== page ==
Thanks for the great post – I think I am going to follow your example and stop buying vinegar! : )

    Liked by 1 person

  3. Oh, goodness…you should never ever ever have kombucha liquid touching plastics or metal! These materials will quickly leech into your brew! Seriously, this is kombucha 101

    Like

    1. Hi Cheryl, thanks for contributing to the conversation. I’ve seen conflicting info about using plastic. It seems food grade plastic is fine to use when brewing (not that I use anything but glass for that) so I would assume that using a plastic spray bottle when cleaning for a couple of hours wouldn’t be an issue. I’d love to know your information sources if it can help us all make the best decision. Also, kombucha is weaker than white vinegar and ACV and they are almost always sold in plastic bottles now. Is there a reason why this is different?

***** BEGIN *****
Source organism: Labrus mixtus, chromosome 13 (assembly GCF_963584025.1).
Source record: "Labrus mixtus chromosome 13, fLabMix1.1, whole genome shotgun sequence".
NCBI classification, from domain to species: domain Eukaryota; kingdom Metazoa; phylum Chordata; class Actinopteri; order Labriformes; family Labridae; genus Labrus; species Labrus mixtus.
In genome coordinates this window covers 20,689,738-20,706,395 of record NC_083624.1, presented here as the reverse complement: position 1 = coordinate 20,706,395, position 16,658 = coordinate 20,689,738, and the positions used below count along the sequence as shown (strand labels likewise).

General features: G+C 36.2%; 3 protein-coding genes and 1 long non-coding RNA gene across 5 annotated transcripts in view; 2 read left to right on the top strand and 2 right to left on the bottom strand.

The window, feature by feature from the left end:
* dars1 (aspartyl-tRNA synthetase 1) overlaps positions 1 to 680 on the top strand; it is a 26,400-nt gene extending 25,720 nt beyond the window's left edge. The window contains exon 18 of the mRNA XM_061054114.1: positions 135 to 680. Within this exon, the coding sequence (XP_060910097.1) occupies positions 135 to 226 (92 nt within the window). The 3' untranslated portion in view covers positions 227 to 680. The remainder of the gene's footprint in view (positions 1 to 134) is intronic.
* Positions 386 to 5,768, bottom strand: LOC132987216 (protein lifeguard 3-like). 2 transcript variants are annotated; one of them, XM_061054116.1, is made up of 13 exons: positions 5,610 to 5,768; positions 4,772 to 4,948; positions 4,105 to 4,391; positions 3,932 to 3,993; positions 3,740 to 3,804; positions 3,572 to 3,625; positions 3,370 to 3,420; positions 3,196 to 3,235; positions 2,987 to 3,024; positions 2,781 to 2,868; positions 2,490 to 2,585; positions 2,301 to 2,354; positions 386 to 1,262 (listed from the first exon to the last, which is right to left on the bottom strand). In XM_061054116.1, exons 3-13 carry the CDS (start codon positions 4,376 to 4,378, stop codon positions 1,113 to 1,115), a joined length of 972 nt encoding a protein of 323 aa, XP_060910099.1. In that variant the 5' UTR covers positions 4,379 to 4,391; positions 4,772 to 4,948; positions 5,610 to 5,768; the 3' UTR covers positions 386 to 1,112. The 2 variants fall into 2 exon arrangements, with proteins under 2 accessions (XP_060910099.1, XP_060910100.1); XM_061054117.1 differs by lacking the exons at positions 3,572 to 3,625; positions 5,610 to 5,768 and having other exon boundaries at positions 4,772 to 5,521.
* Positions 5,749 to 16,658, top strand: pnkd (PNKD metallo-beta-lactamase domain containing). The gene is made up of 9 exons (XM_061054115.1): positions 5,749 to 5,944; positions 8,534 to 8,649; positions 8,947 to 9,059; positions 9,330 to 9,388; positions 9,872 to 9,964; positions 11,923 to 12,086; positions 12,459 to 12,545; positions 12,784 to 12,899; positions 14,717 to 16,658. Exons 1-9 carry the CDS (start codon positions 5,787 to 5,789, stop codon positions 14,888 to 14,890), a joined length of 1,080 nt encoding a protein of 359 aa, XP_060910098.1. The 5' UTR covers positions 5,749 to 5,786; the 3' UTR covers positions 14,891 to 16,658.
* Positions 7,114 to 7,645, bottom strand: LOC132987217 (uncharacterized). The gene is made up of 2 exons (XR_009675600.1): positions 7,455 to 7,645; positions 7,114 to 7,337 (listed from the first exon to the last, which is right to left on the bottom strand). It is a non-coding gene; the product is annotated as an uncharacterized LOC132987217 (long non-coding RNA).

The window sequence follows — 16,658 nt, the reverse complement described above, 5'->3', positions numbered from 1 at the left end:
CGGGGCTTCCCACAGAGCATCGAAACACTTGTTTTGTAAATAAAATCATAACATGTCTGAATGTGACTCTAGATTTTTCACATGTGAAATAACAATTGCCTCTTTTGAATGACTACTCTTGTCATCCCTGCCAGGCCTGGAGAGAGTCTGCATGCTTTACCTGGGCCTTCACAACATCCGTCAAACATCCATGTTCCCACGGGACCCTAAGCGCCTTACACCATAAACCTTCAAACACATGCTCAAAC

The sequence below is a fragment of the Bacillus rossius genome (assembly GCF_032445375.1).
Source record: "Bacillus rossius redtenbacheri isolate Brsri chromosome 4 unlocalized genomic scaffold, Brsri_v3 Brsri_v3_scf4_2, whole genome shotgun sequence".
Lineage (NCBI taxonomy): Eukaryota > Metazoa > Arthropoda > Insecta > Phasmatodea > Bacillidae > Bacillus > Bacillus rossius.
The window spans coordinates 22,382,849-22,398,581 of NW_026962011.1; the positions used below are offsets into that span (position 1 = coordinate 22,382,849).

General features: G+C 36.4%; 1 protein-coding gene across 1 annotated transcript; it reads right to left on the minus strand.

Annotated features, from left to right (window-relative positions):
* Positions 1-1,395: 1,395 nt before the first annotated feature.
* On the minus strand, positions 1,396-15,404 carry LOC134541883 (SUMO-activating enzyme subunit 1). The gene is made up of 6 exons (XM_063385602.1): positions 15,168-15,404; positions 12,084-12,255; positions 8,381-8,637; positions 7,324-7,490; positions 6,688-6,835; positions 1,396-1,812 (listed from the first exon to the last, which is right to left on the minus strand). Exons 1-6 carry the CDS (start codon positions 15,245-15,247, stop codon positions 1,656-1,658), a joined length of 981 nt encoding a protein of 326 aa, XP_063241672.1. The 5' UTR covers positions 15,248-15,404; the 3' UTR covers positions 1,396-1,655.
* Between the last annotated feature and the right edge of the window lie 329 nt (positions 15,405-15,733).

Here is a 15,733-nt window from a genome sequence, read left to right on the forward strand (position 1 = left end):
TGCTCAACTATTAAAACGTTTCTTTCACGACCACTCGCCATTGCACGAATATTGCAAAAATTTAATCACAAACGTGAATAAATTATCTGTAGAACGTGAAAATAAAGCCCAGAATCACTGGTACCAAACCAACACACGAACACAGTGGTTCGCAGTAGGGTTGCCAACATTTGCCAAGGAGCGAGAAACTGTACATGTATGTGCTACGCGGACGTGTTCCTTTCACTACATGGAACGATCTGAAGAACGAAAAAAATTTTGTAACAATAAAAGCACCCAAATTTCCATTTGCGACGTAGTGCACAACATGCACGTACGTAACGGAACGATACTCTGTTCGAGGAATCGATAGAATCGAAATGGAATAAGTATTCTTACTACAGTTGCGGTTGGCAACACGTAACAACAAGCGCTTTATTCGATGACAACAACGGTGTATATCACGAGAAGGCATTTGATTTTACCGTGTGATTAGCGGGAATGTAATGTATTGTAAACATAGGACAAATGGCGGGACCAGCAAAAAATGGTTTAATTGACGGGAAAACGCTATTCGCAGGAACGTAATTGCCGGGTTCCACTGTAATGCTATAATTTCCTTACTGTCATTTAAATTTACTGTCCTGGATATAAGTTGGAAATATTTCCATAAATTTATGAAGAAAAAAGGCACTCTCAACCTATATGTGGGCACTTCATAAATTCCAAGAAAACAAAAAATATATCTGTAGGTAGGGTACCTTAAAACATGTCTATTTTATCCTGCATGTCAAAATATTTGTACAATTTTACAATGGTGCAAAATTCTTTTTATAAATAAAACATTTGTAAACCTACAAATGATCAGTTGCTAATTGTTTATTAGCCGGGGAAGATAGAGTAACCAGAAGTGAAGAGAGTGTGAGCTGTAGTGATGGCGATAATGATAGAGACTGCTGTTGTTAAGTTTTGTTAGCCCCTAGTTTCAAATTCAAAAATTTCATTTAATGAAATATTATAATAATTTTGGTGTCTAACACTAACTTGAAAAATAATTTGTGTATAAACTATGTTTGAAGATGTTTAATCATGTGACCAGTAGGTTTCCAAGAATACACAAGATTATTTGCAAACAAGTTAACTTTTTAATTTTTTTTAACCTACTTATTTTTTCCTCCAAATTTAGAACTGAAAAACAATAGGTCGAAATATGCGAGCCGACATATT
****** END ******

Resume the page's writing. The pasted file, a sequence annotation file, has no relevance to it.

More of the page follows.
As it happens, the spray bottle broke a while ago and so I have just been pouring the vinegar from the glass bottles I store it in, when I need to use it.

      Like

Leave a Reply

Fill in your details below or click an icon to log in:

WordPress.com Logo

You are commenting using your WordPress.com account. Log Out / Change )

Twitter picture

You are commenting using your Twitter account. Log Out / Change )

Facebook photo

You are commenting using your Facebook account. Log Out / Change )

Google+ photo

You are commenting using your Google+ account. Log Out / Change )

Connecting to %s